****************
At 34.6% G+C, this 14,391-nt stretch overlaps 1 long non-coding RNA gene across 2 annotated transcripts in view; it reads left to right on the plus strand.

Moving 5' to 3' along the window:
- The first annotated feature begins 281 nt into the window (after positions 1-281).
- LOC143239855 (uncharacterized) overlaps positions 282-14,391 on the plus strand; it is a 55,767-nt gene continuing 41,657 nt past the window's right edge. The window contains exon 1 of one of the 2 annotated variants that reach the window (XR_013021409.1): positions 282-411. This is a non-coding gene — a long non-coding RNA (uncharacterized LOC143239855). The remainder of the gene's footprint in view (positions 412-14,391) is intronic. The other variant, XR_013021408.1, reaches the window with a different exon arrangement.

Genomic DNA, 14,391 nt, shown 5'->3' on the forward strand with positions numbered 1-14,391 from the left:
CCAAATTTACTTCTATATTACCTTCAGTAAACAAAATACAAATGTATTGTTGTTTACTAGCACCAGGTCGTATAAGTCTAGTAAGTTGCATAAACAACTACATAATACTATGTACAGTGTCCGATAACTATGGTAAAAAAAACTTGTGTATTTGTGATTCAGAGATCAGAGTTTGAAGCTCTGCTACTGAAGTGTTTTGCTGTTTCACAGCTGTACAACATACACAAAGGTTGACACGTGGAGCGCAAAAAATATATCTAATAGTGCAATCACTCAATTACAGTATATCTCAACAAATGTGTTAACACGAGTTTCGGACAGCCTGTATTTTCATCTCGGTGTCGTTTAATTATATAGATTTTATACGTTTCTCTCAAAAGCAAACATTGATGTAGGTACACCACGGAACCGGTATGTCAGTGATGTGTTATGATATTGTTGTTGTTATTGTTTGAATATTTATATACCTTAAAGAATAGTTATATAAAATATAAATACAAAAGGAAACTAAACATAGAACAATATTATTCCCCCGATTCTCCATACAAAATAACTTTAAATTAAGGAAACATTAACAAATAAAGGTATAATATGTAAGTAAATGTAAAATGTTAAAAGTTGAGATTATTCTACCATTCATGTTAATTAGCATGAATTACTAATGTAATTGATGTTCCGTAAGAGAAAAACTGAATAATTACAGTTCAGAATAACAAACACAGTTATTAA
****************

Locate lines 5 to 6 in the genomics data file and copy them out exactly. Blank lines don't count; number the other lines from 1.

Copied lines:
Genomic DNA, 14,391 nt, shown 5'->3' on the forward strand with positions numbered 1-14,391 from the left:
CCAAATTTACTTCTATATTACCTTCAGTAAACAAAATACAAATGTATTGTTGTTTACTAGCACCAGGTCGTATAAGTCTAGTAAGTTGCATAAACAACTACATAATACTATGTACAGTGTCCGATAACTATGGTAAAAAAAACTTGTGTATTTGTGATTCAGAGATCAGAGTTTGAAGCTCTGCTACTGAAGTGTTTTGCTGTTTCACAGCTGTACAACATACACAAAGGTTGACACGTGGAGCGCAAAAAATATATCTAATAGTGCAATCACTCAATTACAGTATATCTCAACAAATGTGTTAACACGAGTTTCGGACAGCCTGTATTTTCATCTCGGTGTCGTTTAATTATATAGATTTTATACGTTTCTCTCAAAAGCAAACATTGATGTAGGTACACCACGGAACCGGTATGTCAGTGATGTGTTATGATATTGTTGTTGTTATTGTTTGAATATTTATATACCTTAAAGAATAGTTATATAAAATATAAATACAAAAGGAAACTAAACATAGAACAATATTATTCCCCCGATTCTCCATACAAAATAACTTTAAATTAAGGAAACATTAACAAATAAAGGTATAATATGTAAGTAAATGTAAAATGTTAAAAGTTGAGATTATTCTACCATTCATGTTAATTAGCATGAATTACTAATGTAATTGATGTTCCGTAAGAGAAAAACTGAATAATTACAGTTCAGAATAACAAACACAGTTATTAA